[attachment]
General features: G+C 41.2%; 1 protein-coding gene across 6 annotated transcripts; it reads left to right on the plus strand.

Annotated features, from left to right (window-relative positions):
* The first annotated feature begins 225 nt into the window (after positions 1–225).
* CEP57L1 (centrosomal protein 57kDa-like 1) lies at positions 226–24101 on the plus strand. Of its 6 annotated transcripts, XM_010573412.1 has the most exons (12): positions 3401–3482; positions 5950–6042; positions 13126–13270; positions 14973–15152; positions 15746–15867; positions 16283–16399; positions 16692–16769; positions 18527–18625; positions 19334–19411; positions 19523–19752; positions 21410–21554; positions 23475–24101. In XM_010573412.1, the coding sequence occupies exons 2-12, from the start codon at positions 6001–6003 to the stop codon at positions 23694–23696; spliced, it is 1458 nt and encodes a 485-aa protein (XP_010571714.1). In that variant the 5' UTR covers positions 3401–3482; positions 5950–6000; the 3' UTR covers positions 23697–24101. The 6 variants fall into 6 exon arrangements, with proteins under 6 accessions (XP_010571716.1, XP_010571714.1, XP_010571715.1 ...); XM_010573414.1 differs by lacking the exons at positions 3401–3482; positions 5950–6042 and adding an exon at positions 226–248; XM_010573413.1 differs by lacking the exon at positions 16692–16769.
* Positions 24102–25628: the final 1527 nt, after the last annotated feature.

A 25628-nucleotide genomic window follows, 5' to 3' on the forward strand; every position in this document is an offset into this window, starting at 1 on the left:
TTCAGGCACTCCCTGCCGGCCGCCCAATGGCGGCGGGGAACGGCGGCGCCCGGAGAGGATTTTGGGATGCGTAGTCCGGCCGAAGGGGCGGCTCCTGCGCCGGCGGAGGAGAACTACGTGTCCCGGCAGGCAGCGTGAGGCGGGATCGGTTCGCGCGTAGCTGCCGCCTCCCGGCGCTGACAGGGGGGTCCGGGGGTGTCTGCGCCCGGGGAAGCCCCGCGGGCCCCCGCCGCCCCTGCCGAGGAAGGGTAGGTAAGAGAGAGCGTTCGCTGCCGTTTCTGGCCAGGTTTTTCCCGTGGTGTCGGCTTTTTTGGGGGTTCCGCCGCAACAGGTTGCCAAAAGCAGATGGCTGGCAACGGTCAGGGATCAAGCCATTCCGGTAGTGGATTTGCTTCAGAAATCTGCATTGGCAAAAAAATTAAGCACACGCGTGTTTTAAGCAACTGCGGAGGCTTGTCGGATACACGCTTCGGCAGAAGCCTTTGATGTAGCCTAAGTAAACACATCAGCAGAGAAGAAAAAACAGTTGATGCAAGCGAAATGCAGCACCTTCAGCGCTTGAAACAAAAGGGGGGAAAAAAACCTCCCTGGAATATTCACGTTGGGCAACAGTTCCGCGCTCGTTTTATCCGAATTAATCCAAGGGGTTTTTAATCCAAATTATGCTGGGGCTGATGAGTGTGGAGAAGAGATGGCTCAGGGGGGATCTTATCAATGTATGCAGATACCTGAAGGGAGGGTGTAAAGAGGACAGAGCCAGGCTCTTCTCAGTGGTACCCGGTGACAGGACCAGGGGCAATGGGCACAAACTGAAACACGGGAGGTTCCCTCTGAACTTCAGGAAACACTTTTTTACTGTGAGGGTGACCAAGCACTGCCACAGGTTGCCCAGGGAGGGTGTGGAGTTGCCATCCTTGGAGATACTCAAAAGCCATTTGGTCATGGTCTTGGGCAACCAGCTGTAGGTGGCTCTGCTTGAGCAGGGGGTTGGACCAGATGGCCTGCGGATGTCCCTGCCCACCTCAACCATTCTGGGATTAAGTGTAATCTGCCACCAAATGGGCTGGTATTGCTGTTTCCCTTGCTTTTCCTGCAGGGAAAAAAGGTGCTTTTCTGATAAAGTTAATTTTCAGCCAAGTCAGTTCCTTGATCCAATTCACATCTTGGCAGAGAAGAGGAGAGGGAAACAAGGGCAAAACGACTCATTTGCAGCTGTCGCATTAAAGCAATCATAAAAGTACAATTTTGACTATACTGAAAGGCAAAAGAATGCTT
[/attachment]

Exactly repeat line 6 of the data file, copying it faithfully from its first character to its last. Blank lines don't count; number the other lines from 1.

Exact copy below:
A 25628-nucleotide genomic window follows, 5' to 3' on the forward strand; every position in this document is an offset into this window, starting at 1 on the left: